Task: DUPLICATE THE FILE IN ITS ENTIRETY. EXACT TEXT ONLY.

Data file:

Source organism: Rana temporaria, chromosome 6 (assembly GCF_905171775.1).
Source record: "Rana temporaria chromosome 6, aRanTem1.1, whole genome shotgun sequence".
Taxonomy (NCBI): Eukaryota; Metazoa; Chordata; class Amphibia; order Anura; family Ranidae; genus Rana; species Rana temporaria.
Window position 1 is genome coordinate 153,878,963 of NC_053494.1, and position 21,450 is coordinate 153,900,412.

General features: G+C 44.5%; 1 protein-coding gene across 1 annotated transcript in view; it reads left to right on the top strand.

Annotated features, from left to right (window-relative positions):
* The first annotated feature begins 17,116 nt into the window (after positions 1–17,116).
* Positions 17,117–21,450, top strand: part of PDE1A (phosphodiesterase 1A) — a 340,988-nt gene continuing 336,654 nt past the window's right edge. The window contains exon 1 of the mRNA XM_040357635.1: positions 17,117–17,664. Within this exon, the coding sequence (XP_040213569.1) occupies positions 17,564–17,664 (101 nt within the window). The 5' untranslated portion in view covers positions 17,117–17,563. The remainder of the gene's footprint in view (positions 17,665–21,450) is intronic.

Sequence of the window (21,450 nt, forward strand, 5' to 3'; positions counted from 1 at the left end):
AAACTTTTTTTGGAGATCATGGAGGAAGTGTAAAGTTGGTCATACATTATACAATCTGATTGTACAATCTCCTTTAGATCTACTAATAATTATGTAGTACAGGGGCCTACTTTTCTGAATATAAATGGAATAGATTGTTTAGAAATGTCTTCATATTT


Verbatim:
Source organism: Rana temporaria, chromosome 6 (assembly GCF_905171775.1).
Source record: "Rana temporaria chromosome 6, aRanTem1.1, whole genome shotgun sequence".
Taxonomy (NCBI): Eukaryota; Metazoa; Chordata; class Amphibia; order Anura; family Ranidae; genus Rana; species Rana temporaria.
Window position 1 is genome coordinate 153,878,963 of NC_053494.1, and position 21,450 is coordinate 153,900,412.

General features: G+C 44.5%; 1 protein-coding gene across 1 annotated transcript in view; it reads left to right on the top strand.

Annotated features, from left to right (window-relative positions):
* The first annotated feature begins 17,116 nt into the window (after positions 1–17,116).
* Positions 17,117–21,450, top strand: part of PDE1A (phosphodiesterase 1A) — a 340,988-nt gene continuing 336,654 nt past the window's right edge. The window contains exon 1 of the mRNA XM_040357635.1: positions 17,117–17,664. Within this exon, the coding sequence (XP_040213569.1) occupies positions 17,564–17,664 (101 nt within the window). The 5' untranslated portion in view covers positions 17,117–17,563. The remainder of the gene's footprint in view (positions 17,665–21,450) is intronic.

Sequence of the window (21,450 nt, forward strand, 5' to 3'; positions counted from 1 at the left end):
AAACTTTTTTTGGAGATCATGGAGGAAGTGTAAAGTTGGTCATACATTATACAATCTGATTGTACAATCTCCTTTAGATCTACTAATAATTATGTAGTACAGGGGCCTACTTTTCTGAATATAAATGGAATAGATTGTTTAGAAATGTCTTCATATTT